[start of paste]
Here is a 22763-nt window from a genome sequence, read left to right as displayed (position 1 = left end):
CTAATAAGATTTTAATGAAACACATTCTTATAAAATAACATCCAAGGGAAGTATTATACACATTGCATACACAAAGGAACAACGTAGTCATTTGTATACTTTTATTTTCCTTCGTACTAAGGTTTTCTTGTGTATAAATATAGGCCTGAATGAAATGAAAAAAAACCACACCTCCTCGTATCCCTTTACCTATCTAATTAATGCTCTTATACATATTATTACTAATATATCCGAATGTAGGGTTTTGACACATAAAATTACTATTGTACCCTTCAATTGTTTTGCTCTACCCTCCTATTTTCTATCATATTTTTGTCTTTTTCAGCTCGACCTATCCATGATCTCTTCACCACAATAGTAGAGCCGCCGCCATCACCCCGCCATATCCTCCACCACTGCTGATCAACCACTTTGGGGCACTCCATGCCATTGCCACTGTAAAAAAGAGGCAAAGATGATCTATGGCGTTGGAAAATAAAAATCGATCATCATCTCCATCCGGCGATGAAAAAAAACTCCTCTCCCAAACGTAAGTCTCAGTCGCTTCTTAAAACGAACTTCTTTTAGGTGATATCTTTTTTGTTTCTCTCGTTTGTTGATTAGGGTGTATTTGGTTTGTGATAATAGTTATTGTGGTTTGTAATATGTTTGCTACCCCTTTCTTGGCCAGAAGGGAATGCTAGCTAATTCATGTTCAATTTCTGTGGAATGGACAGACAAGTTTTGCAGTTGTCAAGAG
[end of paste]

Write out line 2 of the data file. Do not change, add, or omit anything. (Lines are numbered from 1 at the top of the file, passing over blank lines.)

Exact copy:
CTAATAAGATTTTAATGAAACACATTCTTATAAAATAACATCCAAGGGAAGTATTATACACATTGCATACACAAAGGAACAACGTAGTCATTTGTATACTTTTATTTTCCTTCGTACTAAGGTTTTCTTGTGTATAAATATAGGCCTGAATGAAATGAAAAAAAACCACACCTCCTCGTATCCCTTTACCTATCTAATTAATGCTCTTATACATATTATTACTAATATATCCGAATGTAGGGTTTTGACACATAAAATTACTATTGTACCCTTCAATTGTTTTGCTCTACCCTCCTATTTTCTATCATATTTTTGTCTTTTTCAGCTCGACCTATCCATGATCTCTTCACCACAATAGTAGAGCCGCCGCCATCACCCCGCCATATCCTCCACCACTGCTGATCAACCACTTTGGGGCACTCCATGCCATTGCCACTGTAAAAAAGAGGCAAAGATGATCTATGGCGTTGGAAAATAAAAATCGATCATCATCTCCATCCGGCGATGAAAAAAAACTCCTCTCCCAAACGTAAGTCTCAGTCGCTTCTTAAAACGAACTTCTTTTAGGTGATATCTTTTTTGTTTCTCTCGTTTGTTGATTAGGGTGTATTTGGTTTGTGATAATAGTTATTGTGGTTTGTAATATGTTTGCTACCCCTTTCTTGGCCAGAAGGGAATGCTAGCTAATTCATGTTCAATTTCTGTGGAATGGACAGACAAGTTTTGCAGTTGTCAAGAG